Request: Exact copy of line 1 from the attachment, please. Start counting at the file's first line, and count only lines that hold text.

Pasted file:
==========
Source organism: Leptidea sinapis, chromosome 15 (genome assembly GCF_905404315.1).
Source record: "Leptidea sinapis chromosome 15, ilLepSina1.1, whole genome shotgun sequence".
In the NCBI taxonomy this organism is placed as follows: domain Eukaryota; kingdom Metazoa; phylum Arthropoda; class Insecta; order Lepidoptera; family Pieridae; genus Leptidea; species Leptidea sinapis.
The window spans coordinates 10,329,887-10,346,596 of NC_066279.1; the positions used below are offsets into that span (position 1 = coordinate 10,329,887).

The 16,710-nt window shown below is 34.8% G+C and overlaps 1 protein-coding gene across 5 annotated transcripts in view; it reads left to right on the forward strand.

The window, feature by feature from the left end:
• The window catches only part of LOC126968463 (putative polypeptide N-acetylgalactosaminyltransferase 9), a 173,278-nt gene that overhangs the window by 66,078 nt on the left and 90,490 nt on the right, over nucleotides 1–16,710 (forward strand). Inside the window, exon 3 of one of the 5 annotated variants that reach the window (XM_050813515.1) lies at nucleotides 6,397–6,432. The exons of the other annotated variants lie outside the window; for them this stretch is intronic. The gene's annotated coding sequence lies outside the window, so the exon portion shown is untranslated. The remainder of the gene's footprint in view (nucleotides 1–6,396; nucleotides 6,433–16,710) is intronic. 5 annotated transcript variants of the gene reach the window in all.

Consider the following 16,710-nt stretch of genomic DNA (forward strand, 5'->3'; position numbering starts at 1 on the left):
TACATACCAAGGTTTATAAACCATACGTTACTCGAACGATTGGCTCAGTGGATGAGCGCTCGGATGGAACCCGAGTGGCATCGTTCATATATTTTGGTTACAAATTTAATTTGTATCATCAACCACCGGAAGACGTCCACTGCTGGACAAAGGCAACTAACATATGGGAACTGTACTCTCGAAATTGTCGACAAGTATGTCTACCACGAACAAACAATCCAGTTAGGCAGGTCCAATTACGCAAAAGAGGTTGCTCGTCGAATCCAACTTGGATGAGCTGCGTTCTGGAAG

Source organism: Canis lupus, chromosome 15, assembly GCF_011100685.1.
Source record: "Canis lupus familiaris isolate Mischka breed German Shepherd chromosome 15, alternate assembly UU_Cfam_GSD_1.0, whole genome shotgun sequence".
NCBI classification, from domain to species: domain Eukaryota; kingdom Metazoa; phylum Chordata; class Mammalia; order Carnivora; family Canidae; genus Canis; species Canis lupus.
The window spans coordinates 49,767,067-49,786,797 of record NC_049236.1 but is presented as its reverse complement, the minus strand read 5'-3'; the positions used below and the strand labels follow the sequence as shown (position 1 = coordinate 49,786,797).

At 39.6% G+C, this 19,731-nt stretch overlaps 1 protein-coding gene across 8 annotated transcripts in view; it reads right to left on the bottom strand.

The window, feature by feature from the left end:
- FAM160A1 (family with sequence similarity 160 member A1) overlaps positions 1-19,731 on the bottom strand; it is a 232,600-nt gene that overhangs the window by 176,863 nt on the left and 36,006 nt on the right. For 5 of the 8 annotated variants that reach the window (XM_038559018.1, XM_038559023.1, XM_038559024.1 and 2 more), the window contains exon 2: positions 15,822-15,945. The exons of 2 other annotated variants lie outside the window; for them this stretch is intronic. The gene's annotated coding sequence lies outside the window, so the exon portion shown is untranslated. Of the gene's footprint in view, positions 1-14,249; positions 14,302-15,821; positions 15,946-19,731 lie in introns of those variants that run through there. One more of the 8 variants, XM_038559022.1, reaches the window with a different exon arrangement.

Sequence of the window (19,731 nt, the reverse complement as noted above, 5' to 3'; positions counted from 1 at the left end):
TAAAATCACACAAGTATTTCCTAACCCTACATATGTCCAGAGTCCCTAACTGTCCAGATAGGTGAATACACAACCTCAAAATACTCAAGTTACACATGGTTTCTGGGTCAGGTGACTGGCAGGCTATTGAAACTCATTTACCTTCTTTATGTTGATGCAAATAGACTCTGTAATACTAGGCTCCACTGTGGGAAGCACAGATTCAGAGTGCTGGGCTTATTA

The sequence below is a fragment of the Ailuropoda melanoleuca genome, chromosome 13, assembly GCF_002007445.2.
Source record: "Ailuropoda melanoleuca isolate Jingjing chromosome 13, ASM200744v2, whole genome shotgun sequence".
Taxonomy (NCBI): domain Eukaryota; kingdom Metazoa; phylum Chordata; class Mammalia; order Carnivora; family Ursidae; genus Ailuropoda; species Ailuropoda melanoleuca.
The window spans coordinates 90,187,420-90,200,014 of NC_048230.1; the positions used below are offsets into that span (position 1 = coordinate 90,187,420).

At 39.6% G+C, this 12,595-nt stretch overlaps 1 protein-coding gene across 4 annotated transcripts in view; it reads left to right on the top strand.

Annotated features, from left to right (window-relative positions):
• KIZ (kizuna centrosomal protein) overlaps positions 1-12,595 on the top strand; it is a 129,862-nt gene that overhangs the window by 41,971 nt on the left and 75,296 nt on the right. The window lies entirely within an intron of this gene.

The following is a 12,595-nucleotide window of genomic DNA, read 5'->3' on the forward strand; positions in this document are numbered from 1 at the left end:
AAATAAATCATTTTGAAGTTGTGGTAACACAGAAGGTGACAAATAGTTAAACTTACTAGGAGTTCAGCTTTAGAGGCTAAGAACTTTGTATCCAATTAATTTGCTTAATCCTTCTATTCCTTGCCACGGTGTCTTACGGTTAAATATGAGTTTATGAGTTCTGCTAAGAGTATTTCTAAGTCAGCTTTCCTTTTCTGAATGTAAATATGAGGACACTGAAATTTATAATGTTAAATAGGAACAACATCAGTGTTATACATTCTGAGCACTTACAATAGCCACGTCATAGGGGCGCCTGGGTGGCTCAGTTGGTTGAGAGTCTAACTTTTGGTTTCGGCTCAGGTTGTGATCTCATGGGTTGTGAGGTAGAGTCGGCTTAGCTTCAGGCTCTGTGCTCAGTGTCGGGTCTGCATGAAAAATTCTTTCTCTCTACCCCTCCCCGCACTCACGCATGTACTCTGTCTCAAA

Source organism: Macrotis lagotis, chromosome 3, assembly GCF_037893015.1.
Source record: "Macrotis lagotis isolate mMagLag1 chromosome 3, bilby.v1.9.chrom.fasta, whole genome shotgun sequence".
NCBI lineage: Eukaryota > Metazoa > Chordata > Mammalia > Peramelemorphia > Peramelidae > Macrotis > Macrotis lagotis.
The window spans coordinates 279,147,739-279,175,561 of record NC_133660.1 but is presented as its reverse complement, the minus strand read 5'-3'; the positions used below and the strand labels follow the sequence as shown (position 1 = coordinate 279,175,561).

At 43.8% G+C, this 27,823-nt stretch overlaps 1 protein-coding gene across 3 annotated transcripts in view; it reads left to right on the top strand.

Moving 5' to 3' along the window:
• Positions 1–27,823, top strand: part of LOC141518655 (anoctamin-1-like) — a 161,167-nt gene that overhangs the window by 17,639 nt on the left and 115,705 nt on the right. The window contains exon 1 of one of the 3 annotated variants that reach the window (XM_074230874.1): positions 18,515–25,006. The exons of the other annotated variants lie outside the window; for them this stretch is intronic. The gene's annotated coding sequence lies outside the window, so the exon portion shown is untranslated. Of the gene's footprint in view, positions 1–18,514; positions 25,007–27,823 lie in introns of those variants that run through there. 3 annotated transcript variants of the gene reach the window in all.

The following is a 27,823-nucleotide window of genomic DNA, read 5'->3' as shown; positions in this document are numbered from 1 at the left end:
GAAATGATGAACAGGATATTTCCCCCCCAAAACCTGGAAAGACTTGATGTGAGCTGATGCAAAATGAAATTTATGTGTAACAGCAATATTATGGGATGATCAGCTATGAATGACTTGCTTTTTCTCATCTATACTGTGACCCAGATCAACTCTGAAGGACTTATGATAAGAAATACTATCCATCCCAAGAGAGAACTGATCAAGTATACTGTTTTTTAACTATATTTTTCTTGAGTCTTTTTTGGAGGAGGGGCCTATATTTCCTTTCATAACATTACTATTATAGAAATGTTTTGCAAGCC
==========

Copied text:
Source organism: Leptidea sinapis, chromosome 15 (genome assembly GCF_905404315.1).